The fundamentals of shooting in the Lumix G9’s high-res mode were sketched out when the camera was released in 2017. Likely you’ve already read Damien Demolder’s article; if you haven’t, that’s a good place to begin.

In 2019, MFT seems to be clinging to a rather precarious foothold supported by Panasonic’s critical mass in the video market, centred on its GH4/5, combined with a surprisingly stubborn Olympus-led market whose owners favour a specific flavour of compact, old-school excellence – and whom I assume drive vintage Lotuses that share the same high-performance/low-mass ethos.

The Micro 4/3 story is a non-linear narrative in uncertain times. Is the format dead? Or is APS-C dead? I’m pretty sure Four Thirds is dead. The SLR became a casualty (I think) of the ascendancy of mirrorless, but then again they still dominate in action photography. Although that traditionally has been the domain of APS-C. On the other hand, at the time of writing, the most advanced AF system commercially available is either on a ‘phone or a compact Sony. On the other other hand . . . sheesh, I give up.

The MTF lens canon is another curious tale. It begins with a handful of cheap, plasticky offerings that performed surprisingly well, and matures into a range of expensive lenses that perform surprisingly badly. However, the Speedbooster revolution accidentally posited the MFT mount as a new lingua franca for adapting just about anything – hence the Black Magic.

Wherever size is an issue, MFT (with its array of teeny lenses) steps forward: street shots, travel photography, compact gimbal work – MFT’s distance from rapidly evolving cameraphone tech secures its short-term future at least by virtue of its superior low-light performance and versatility. Size is the USP of MFT. A big MFT lens is almost an oxymoron; certainly it’s anathema.

All of which explains why the 80MP High-Resolution mode of the G9 has been widely ignored. Lumix owners have no use for it. 20MP is enough. IBIS – yes please. Cannibalising IBIS’ shiftiness to pixel-nudge lengthy, tripod-mounted multiple exposures of static subjects, resulting in 242MB RAW files . . . er, why?

But perhaps there is a niche audience who looked and read and thought – Ah! Astrophotographers, archivists, architectural shooters, AV guys . . . maybe even photographers further along the alphabet. Whatever the potential, there are some practical issues:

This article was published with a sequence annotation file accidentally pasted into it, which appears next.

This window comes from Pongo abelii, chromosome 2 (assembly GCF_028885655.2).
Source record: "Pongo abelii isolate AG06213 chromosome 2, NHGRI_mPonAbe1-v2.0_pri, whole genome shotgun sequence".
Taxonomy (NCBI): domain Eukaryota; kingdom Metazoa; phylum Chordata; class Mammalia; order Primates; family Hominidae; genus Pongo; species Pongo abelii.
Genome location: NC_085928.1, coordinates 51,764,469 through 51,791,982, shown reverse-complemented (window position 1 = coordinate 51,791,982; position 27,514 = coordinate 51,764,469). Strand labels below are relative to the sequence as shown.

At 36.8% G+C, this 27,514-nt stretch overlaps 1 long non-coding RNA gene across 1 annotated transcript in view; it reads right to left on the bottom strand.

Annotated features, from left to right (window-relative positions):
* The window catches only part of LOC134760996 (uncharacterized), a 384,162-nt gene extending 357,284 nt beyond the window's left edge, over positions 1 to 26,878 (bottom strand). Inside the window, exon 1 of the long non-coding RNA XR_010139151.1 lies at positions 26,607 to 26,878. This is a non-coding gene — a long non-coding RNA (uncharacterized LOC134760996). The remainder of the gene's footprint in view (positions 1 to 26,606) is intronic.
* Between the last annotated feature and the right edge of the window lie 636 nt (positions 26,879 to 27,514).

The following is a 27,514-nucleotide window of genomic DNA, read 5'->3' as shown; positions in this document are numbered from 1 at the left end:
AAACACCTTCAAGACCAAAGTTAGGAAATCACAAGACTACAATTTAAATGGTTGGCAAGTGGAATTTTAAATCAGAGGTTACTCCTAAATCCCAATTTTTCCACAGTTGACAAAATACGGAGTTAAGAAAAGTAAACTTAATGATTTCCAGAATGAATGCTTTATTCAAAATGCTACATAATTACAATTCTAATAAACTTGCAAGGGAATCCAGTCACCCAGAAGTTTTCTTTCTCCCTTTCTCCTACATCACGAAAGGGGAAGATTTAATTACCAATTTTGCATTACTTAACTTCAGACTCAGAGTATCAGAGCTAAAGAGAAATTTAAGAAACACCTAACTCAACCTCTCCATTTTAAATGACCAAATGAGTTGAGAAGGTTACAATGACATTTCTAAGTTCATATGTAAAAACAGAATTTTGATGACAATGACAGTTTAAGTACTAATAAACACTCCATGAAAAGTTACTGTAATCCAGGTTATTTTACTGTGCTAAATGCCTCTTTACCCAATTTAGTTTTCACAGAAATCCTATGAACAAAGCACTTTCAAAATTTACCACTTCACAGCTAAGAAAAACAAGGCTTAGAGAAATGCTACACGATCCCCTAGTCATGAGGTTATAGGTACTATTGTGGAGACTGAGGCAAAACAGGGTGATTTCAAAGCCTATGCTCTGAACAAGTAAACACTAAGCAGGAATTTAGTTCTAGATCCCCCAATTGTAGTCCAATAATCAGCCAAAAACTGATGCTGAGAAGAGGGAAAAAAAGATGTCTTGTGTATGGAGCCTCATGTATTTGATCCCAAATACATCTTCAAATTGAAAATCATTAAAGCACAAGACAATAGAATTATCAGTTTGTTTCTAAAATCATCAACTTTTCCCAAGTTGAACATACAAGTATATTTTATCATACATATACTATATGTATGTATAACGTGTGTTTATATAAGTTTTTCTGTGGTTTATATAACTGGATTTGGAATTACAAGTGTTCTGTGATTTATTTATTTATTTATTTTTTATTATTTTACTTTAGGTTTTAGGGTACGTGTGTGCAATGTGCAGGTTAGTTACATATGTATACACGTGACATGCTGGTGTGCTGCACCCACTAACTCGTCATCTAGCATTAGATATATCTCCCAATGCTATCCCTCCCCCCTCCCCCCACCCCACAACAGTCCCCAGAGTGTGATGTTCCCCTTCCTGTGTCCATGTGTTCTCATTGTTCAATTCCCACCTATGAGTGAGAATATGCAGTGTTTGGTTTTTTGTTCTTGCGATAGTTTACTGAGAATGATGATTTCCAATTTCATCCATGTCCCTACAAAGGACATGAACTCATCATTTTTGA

Lumix G9 is cheap.

80MP is a lot of information.

Pixel-shifting increases dynamic range.


No exposures longer than one second.

Secure tripod mounting is mandatory.

Multiple exposures amplify lens defects.

Post-production can be troublesome.

Intra-frame movement creates ugly artefacts.

Per-pixel sharpness is poor.

The same pros and cons apply to Lumix S1R and G9 models, and (to a lesser extent) to other cameras that offer pixel-shift modes. However, at the time of writing, only Panasonic offers such a drastically resolution-enhancing mode.

For resolution-critical stills photographers, a standard MFT camera isn’t on the agenda. Although, with its 3.3µm pixel pitch, a 20MP G9 body is cheap and effective enough to be considered a 2x teleconverter for your arsenal of full frame lenses. Therefore the potential of the G9’s high-res mode hasn’t generally been explored: too cheap to be effective for hardcore resolution pros, and outside the remit of a typical MFT user who is either shooting long-range on the cheap, wants to travel light, or is only interested in video.


We may be coming to the end of an era of rapid progress in lens design and manufacturing technology. Not only is the glass better, but it’s becoming increasingly unthinkable to shoot an in-camera JPEG, or process a RAW file, without using a lens profile. Most hi-res G9 samples you find online are JPEG: not all converters recognise and/or profile its 80MP captures, and the files are of course large – which isn’t a problem with typical modern desktops – although shooting a wedding in High-Res would double the time in post.

In the last six months we’ve switched our workflow from Capture One to PhotoLab. Among several benefits is its ability to handle G9 High-Res RW2 files with full profiling. The following tests lean heavily on PhotoLab’s ability to handle the slightly shonky per-pixel sharpness of the G9 in HR.

As a general point, we should also note that the little revved-up ISO200 MFT sensor is hugely noisier than the best FF sensors of 2019: you really need to light a scene, because the G9 doesn’t have the DR pros are used to. Shadows and transitions are pretty gritty even at base ISO when well exposed: you don’t want to push the captures much in post.

Having said all that, the interesting question is: does pixel-power win? The answer is: yes. The bottom line is that – for static scenes – despite the caveats – the G9’s 80MP captures deliver more detail than any sensor up to 50MP. And the S1R’s High-Res mode is on another level: besting the most expensive MF systems.

Let’s illustrate that with some samples . . .